Sauté garlic and anchovies in oil. Don’t skip or skimp on the anchovies. When they dissolve into the garlic and butter, you won’t taste fish or anything strong. They just add a nice, rich earthiness to your sauce.

Drain the tomatoes and save the juice for another purpose, like a pot of soup. Add tomatoes to pan, bring to a boil, and then cook on medium until sauce is slightly thick.

Should provide sauce for a pound of fettucine or spaghetti or four average servings.

* * * *

And for Sunday supper, an easy pork roast without an oven.

Pork roast without an oven

A colleague served this one night, and it was delicious. I didn’t believe him when he told me how he cooked it, so I tried it. Now it’s a family favorite, perfect for the tiny kitchen without an oven. And uses a cheap cut of meat. Can’t beat that.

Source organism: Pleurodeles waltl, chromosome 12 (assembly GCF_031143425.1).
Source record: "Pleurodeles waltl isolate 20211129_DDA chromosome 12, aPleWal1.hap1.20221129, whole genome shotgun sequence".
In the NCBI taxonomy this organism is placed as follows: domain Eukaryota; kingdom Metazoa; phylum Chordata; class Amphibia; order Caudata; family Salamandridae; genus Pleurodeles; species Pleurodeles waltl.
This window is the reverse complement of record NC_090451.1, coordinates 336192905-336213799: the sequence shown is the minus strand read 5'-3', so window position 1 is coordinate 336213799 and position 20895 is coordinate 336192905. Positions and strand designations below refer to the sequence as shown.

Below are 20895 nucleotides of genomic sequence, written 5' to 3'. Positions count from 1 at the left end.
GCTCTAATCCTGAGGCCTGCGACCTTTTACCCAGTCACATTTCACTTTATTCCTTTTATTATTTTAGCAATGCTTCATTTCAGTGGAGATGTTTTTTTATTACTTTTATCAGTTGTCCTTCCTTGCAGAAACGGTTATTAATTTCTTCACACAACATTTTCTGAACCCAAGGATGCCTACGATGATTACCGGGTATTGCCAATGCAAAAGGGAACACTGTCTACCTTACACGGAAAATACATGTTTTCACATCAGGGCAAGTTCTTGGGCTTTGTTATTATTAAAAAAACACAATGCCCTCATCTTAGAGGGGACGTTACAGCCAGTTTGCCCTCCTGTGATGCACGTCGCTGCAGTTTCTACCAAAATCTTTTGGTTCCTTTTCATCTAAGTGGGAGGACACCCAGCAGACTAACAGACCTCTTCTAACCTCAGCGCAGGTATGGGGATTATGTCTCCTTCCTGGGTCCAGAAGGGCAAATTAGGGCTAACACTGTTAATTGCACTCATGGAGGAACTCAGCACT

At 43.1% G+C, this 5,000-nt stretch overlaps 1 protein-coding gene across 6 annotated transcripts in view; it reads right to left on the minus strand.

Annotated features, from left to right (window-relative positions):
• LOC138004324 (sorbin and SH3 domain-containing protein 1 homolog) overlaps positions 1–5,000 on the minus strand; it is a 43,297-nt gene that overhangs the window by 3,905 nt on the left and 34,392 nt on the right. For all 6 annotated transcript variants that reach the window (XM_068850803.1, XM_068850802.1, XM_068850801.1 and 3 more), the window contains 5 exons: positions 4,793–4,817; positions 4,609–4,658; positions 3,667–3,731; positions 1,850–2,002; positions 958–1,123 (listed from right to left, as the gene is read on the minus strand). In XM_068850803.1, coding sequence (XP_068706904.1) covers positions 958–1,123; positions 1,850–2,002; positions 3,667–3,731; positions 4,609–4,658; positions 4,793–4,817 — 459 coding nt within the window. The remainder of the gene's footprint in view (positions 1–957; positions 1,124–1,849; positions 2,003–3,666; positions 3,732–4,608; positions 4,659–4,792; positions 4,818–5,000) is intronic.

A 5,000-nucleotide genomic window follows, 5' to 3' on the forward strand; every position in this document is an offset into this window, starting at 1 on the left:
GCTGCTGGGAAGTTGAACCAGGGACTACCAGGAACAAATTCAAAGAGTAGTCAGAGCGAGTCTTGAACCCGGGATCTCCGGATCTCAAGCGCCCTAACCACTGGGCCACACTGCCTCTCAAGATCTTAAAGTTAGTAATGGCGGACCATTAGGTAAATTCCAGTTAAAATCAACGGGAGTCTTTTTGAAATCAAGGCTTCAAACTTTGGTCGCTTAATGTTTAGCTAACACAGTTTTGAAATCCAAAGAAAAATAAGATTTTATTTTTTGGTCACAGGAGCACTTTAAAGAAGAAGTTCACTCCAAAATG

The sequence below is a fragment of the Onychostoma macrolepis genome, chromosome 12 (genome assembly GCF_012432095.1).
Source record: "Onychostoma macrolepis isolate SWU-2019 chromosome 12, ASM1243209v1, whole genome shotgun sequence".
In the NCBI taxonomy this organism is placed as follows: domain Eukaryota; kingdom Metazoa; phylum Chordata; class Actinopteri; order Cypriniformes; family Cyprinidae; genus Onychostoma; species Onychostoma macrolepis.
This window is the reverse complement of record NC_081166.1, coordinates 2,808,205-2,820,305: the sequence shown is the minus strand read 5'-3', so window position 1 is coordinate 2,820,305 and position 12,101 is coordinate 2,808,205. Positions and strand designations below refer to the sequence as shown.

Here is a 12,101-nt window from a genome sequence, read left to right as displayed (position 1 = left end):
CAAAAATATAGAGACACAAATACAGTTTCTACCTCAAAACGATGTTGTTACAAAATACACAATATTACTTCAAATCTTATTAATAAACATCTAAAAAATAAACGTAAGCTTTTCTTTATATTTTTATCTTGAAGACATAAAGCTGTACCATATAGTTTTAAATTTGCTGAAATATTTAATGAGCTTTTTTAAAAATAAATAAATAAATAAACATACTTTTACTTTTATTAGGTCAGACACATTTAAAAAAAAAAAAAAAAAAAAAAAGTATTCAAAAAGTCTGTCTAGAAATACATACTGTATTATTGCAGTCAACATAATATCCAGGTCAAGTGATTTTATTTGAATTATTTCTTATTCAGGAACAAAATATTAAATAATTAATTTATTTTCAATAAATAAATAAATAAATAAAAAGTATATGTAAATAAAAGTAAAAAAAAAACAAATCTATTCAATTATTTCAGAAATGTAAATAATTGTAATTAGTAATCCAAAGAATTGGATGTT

2-1/2 lb. Boston butt roast, untrimmed and cut into 1-inch cubes

2 cups water

2 Tbsp. salt

Ask the butcher to cube the roast for you, if you have access to a butcher. Their idea of cubes is usually pretty big chunks, but it’s a start. You just have to cube the cubes until you get something the size you want—about an inch

Bring the water and salt to a boil. Add the cubed meat and reduce to a simmer. Cook for at least an hour and a quarter, until all the water evaporates. The meat will look unappetizingly white, but cook it longer, stirring occasionally, and the cubes will develop a nice brown crust.

Serve with sauce below and lime wedges.

Garlic sauce:

1/2 cup fresh lime juice

2 garlic cloves, pressed.